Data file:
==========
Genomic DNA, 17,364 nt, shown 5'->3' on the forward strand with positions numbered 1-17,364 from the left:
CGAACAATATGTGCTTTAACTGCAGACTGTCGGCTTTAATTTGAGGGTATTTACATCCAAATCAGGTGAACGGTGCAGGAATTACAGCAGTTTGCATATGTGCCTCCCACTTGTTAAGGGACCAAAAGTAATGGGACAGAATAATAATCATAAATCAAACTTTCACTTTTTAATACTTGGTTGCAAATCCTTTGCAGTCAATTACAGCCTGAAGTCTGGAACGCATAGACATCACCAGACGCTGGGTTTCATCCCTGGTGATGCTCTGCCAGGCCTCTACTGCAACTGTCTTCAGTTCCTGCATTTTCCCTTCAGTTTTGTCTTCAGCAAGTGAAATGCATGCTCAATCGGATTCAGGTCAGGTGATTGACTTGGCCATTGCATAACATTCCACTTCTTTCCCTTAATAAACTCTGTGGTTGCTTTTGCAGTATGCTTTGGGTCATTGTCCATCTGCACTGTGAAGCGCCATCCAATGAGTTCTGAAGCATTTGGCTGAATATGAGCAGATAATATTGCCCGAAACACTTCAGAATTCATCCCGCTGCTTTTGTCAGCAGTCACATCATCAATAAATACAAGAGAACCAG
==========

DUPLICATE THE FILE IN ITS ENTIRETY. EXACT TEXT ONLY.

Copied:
Genomic DNA, 17,364 nt, shown 5'->3' on the forward strand with positions numbered 1-17,364 from the left:
CGAACAATATGTGCTTTAACTGCAGACTGTCGGCTTTAATTTGAGGGTATTTACATCCAAATCAGGTGAACGGTGCAGGAATTACAGCAGTTTGCATATGTGCCTCCCACTTGTTAAGGGACCAAAAGTAATGGGACAGAATAATAATCATAAATCAAACTTTCACTTTTTAATACTTGGTTGCAAATCCTTTGCAGTCAATTACAGCCTGAAGTCTGGAACGCATAGACATCACCAGACGCTGGGTTTCATCCCTGGTGATGCTCTGCCAGGCCTCTACTGCAACTGTCTTCAGTTCCTGCATTTTCCCTTCAGTTTTGTCTTCAGCAAGTGAAATGCATGCTCAATCGGATTCAGGTCAGGTGATTGACTTGGCCATTGCATAACATTCCACTTCTTTCCCTTAATAAACTCTGTGGTTGCTTTTGCAGTATGCTTTGGGTCATTGTCCATCTGCACTGTGAAGCGCCATCCAATGAGTTCTGAAGCATTTGGCTGAATATGAGCAGATAATATTGCCCGAAACACTTCAGAATTCATCCCGCTGCTTTTGTCAGCAGTCACATCATCAATAAATACAAGAGAACCAG